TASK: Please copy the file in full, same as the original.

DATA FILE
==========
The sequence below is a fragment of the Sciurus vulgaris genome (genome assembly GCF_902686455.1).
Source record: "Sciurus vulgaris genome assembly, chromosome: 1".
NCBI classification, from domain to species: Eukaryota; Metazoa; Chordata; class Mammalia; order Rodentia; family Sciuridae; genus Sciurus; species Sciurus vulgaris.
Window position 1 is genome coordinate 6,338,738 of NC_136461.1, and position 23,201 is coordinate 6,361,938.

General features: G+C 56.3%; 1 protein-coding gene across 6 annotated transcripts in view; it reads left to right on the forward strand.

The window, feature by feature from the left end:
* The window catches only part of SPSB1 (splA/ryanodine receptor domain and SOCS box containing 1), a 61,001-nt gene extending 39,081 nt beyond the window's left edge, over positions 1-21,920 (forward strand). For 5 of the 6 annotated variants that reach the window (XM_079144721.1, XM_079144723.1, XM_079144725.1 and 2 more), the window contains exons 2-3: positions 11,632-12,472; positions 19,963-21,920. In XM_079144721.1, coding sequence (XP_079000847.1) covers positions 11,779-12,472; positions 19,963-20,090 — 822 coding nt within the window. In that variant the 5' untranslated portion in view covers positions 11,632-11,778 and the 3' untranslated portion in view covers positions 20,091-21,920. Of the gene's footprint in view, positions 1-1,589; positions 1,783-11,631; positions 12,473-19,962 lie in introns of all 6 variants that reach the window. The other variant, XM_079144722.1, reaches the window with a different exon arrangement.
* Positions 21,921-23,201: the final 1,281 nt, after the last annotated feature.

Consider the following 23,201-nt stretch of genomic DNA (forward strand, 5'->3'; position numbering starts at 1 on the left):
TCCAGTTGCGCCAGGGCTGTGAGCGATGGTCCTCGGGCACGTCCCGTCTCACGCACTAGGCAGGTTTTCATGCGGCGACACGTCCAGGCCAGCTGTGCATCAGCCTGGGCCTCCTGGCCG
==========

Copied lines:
The sequence below is a fragment of the Sciurus vulgaris genome (genome assembly GCF_902686455.1).
Source record: "Sciurus vulgaris genome assembly, chromosome: 1".
NCBI classification, from domain to species: Eukaryota; Metazoa; Chordata; class Mammalia; order Rodentia; family Sciuridae; genus Sciurus; species Sciurus vulgaris.
Window position 1 is genome coordinate 6,338,738 of NC_136461.1, and position 23,201 is coordinate 6,361,938.

General features: G+C 56.3%; 1 protein-coding gene across 6 annotated transcripts in view; it reads left to right on the forward strand.

The window, feature by feature from the left end:
* The window catches only part of SPSB1 (splA/ryanodine receptor domain and SOCS box containing 1), a 61,001-nt gene extending 39,081 nt beyond the window's left edge, over positions 1-21,920 (forward strand). For 5 of the 6 annotated variants that reach the window (XM_079144721.1, XM_079144723.1, XM_079144725.1 and 2 more), the window contains exons 2-3: positions 11,632-12,472; positions 19,963-21,920. In XM_079144721.1, coding sequence (XP_079000847.1) covers positions 11,779-12,472; positions 19,963-20,090 — 822 coding nt within the window. In that variant the 5' untranslated portion in view covers positions 11,632-11,778 and the 3' untranslated portion in view covers positions 20,091-21,920. Of the gene's footprint in view, positions 1-1,589; positions 1,783-11,631; positions 12,473-19,962 lie in introns of all 6 variants that reach the window. The other variant, XM_079144722.1, reaches the window with a different exon arrangement.
* Positions 21,921-23,201: the final 1,281 nt, after the last annotated feature.

Consider the following 23,201-nt stretch of genomic DNA (forward strand, 5'->3'; position numbering starts at 1 on the left):
TCCAGTTGCGCCAGGGCTGTGAGCGATGGTCCTCGGGCACGTCCCGTCTCACGCACTAGGCAGGTTTTCATGCGGCGACACGTCCAGGCCAGCTGTGCATCAGCCTGGGCCTCCTGGCCG